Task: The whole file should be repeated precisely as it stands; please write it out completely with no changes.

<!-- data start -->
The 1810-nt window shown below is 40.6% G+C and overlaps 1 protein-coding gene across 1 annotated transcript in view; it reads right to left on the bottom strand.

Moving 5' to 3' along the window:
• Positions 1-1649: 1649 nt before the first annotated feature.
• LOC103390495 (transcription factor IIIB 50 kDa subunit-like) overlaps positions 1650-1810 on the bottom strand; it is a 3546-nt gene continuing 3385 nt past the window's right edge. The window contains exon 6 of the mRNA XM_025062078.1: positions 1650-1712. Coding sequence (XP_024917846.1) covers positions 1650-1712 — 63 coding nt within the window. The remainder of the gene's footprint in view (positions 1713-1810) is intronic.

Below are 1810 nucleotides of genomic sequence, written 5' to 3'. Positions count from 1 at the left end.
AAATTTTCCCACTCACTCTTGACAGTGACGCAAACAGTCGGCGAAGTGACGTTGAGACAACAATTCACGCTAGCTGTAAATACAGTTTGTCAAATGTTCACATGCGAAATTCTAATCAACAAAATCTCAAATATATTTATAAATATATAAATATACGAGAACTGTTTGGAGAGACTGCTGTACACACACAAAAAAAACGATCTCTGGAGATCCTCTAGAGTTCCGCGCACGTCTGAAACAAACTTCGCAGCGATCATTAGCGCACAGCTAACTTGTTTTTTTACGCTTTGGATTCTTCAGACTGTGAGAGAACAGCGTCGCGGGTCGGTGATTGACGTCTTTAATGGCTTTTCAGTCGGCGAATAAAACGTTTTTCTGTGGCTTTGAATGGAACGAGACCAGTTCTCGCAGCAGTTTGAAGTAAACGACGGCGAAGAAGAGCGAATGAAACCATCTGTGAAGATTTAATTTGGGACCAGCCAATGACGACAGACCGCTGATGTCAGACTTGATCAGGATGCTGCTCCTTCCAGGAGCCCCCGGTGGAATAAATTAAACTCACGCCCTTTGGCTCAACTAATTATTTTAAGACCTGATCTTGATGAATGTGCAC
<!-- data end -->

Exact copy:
The 1810-nt window shown below is 40.6% G+C and overlaps 1 protein-coding gene across 1 annotated transcript in view; it reads right to left on the bottom strand.

Moving 5' to 3' along the window:
• Positions 1-1649: 1649 nt before the first annotated feature.
• LOC103390495 (transcription factor IIIB 50 kDa subunit-like) overlaps positions 1650-1810 on the bottom strand; it is a 3546-nt gene continuing 3385 nt past the window's right edge. The window contains exon 6 of the mRNA XM_025062078.1: positions 1650-1712. Coding sequence (XP_024917846.1) covers positions 1650-1712 — 63 coding nt within the window. The remainder of the gene's footprint in view (positions 1713-1810) is intronic.

Below are 1810 nucleotides of genomic sequence, written 5' to 3'. Positions count from 1 at the left end.
AAATTTTCCCACTCACTCTTGACAGTGACGCAAACAGTCGGCGAAGTGACGTTGAGACAACAATTCACGCTAGCTGTAAATACAGTTTGTCAAATGTTCACATGCGAAATTCTAATCAACAAAATCTCAAATATATTTATAAATATATAAATATACGAGAACTGTTTGGAGAGACTGCTGTACACACACAAAAAAAACGATCTCTGGAGATCCTCTAGAGTTCCGCGCACGTCTGAAACAAACTTCGCAGCGATCATTAGCGCACAGCTAACTTGTTTTTTTACGCTTTGGATTCTTCAGACTGTGAGAGAACAGCGTCGCGGGTCGGTGATTGACGTCTTTAATGGCTTTTCAGTCGGCGAATAAAACGTTTTTCTGTGGCTTTGAATGGAACGAGACCAGTTCTCGCAGCAGTTTGAAGTAAACGACGGCGAAGAAGAGCGAATGAAACCATCTGTGAAGATTTAATTTGGGACCAGCCAATGACGACAGACCGCTGATGTCAGACTTGATCAGGATGCTGCTCCTTCCAGGAGCCCCCGGTGGAATAAATTAAACTCACGCCCTTTGGCTCAACTAATTATTTTAAGACCTGATCTTGATGAATGTGCAC